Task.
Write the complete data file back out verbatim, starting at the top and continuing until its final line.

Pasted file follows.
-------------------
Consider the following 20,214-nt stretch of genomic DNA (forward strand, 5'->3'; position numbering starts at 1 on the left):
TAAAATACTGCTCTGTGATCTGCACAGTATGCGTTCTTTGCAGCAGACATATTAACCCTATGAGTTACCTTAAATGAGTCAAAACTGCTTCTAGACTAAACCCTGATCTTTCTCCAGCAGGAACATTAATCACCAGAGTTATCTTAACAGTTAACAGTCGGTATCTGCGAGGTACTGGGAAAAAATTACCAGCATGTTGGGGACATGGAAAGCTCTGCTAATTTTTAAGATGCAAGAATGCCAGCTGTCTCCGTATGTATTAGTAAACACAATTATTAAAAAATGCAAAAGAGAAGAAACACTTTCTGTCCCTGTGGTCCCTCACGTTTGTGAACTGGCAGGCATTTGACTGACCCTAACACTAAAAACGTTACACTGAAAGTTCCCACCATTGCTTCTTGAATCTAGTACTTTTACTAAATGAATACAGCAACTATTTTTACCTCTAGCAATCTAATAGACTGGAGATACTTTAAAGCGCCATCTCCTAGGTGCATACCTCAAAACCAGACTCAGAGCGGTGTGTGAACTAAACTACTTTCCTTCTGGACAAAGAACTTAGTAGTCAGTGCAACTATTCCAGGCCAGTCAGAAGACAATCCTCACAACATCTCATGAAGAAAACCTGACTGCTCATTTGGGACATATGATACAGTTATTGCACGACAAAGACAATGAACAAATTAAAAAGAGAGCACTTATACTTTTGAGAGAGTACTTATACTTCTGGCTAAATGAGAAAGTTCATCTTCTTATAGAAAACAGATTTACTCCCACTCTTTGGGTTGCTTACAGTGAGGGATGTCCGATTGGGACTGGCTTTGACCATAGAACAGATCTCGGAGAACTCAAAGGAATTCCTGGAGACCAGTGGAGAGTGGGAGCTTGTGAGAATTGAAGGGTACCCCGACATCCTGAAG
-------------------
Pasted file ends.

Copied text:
Consider the following 20,214-nt stretch of genomic DNA (forward strand, 5'->3'; position numbering starts at 1 on the left):
TAAAATACTGCTCTGTGATCTGCACAGTATGCGTTCTTTGCAGCAGACATATTAACCCTATGAGTTACCTTAAATGAGTCAAAACTGCTTCTAGACTAAACCCTGATCTTTCTCCAGCAGGAACATTAATCACCAGAGTTATCTTAACAGTTAACAGTCGGTATCTGCGAGGTACTGGGAAAAAATTACCAGCATGTTGGGGACATGGAAAGCTCTGCTAATTTTTAAGATGCAAGAATGCCAGCTGTCTCCGTATGTATTAGTAAACACAATTATTAAAAAATGCAAAAGAGAAGAAACACTTTCTGTCCCTGTGGTCCCTCACGTTTGTGAACTGGCAGGCATTTGACTGACCCTAACACTAAAAACGTTACACTGAAAGTTCCCACCATTGCTTCTTGAATCTAGTACTTTTACTAAATGAATACAGCAACTATTTTTACCTCTAGCAATCTAATAGACTGGAGATACTTTAAAGCGCCATCTCCTAGGTGCATACCTCAAAACCAGACTCAGAGCGGTGTGTGAACTAAACTACTTTCCTTCTGGACAAAGAACTTAGTAGTCAGTGCAACTATTCCAGGCCAGTCAGAAGACAATCCTCACAACATCTCATGAAGAAAACCTGACTGCTCATTTGGGACATATGATACAGTTATTGCACGACAAAGACAATGAACAAATTAAAAAGAGAGCACTTATACTTTTGAGAGAGTACTTATACTTCTGGCTAAATGAGAAAGTTCATCTTCTTATAGAAAACAGATTTACTCCCACTCTTTGGGTTGCTTACAGTGAGGGATGTCCGATTGGGACTGGCTTTGACCATAGAACAGATCTCGGAGAACTCAAAGGAATTCCTGGAGACCAGTGGAGAGTGGGAGCTTGTGAGAATTGAAGGGTACCCCGACATCCTGAAG